+0
The film's name originally referred to a stolen diamond. However, it wasn't long before the signature pink cat that slunk across the screen in the opening credits came to be known as the Pink Panther.

How do you paraphrase the phrase in bold, especially the word signature? Thanks.
Comments  
Hi,

The film's name originally referred to a stolen diamond. However, it wasn't long before the signature pink cat that slunk across the screen in the opening credits came to be known as the Pink Panther.

How do you paraphrase the phrase in bold, especially the word signature? Just as I think of 'you' every time I see your signature, I think of that movie every time I see that pink cat. The phrase also suggests that the pink cat is, in a sense, a signature or reminder placed in the movie by the director, Blake Edwards, to make us think of him when we see it..

Best wishes, Clive
CliveHi,

The film's name originally referred to a stolen diamond. However, it wasn't long before the signature pink cat that slunk across the screen in the opening credits came to be known as the Pink Panther.

How do you paraphrase the phrase in bold, especially the word signature? Just as I think of 'you' every time I see your signature, I think of that movie every time I see that pink cat. The phrase also suggests that the pink cat is, in a sense, a signature or reminder placed in the movie by the director, Blake Edwards, to make us think of him when we see it..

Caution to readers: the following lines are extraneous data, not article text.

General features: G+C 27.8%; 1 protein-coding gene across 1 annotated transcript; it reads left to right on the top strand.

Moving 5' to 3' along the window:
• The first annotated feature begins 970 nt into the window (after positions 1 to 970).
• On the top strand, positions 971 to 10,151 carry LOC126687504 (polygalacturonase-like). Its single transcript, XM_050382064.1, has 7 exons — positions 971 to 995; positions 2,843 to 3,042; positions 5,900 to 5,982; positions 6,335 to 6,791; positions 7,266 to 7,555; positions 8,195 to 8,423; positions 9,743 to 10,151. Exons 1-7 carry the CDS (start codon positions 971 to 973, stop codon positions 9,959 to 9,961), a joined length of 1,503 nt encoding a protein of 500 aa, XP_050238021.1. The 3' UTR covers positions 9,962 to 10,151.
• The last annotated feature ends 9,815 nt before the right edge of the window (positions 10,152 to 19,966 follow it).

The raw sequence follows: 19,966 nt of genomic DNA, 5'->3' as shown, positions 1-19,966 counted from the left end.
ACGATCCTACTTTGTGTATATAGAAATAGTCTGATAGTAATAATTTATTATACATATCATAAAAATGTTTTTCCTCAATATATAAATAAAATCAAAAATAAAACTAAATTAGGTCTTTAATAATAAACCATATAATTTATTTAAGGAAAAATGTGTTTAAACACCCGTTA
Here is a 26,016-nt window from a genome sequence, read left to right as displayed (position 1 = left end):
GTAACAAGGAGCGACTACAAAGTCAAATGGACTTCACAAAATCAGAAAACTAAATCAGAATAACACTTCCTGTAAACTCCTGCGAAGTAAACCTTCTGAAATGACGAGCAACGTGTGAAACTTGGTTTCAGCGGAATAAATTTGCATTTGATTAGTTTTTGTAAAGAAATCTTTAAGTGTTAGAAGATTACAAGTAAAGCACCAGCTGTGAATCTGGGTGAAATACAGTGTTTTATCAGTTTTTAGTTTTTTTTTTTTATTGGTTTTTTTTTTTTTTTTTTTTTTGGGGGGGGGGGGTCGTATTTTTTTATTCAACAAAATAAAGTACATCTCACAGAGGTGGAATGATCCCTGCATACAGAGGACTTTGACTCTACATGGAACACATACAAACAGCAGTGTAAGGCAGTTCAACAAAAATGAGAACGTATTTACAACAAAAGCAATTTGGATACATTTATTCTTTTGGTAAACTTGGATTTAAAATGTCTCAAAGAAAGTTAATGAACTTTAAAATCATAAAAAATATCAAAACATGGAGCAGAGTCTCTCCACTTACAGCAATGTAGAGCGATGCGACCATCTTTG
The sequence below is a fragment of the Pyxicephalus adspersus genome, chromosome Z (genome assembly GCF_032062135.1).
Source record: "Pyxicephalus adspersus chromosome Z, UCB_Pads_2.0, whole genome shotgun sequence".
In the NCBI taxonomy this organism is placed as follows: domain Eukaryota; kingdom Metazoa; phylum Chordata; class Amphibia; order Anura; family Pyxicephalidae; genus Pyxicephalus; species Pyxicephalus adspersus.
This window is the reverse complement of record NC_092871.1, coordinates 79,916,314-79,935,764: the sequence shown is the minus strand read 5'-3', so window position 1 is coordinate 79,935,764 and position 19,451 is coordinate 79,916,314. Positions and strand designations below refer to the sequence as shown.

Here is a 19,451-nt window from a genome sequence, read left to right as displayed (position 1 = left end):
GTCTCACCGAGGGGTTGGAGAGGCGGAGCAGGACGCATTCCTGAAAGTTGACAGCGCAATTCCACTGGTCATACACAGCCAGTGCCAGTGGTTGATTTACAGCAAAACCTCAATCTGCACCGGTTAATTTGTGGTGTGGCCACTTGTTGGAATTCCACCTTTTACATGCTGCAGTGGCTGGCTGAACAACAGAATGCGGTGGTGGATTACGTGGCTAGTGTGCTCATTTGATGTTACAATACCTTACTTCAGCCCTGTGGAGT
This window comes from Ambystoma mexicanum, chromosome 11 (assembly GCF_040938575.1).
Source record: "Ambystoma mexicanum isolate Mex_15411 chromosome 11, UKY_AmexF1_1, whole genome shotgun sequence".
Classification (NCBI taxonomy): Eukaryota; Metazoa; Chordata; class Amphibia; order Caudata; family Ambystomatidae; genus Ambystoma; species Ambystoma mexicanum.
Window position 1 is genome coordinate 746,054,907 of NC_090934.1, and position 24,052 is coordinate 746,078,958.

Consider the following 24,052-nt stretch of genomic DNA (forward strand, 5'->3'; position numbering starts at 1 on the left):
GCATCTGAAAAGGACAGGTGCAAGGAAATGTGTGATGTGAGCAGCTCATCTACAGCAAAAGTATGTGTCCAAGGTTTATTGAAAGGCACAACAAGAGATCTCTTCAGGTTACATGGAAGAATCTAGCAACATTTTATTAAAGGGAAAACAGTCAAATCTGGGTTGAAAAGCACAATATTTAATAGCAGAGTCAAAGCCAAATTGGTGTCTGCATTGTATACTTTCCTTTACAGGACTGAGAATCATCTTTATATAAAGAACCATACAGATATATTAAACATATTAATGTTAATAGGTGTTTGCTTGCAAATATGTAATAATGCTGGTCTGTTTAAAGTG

Best wishes, Clive

Thanks, Clive, for the clear-cut and beneficial explanation.

I get it now.

I presume in our language we'd name it "the trademark/logo pink cat," but I'm not sure if that makes sense to you.
Site Hint: Check out our list of pronunciation videos.
Hi,

I presume in our language we'd name it "the trademark/logo pink cat," but I'm not sure if that makes sense to you.

In English, these terms are not suitable here.

trademark - a legally protected ientifier for a business

logo - a design, often abstract, that identifies a business and its products.

Both would normally be 'non-moving' identifiers, unlike the pink cat.

Best wishes, Clive
Thanks, Clive, for your kindness and time.

A whimsical idea just crossed my mind, that is, is it possible that trademark and logo are synonymous? They are in our language.
Hi,

In English, a trademark can be a logo or in the form of words. I think the main distinction is that a trademark has legal force. In other words, if you use my trademark I can sue you and I will win.

Clive
Students: Are you brave enough to let our tutors analyse your pronunciation?
CliveHi,

In English, a trademark can be a logo or in the form of words. I think the main distinction is that a trademark has legal force. In other words, if you use my trademark I can sue you and I will win.

Clive

Thanks, Clive, for your help.

I get it now.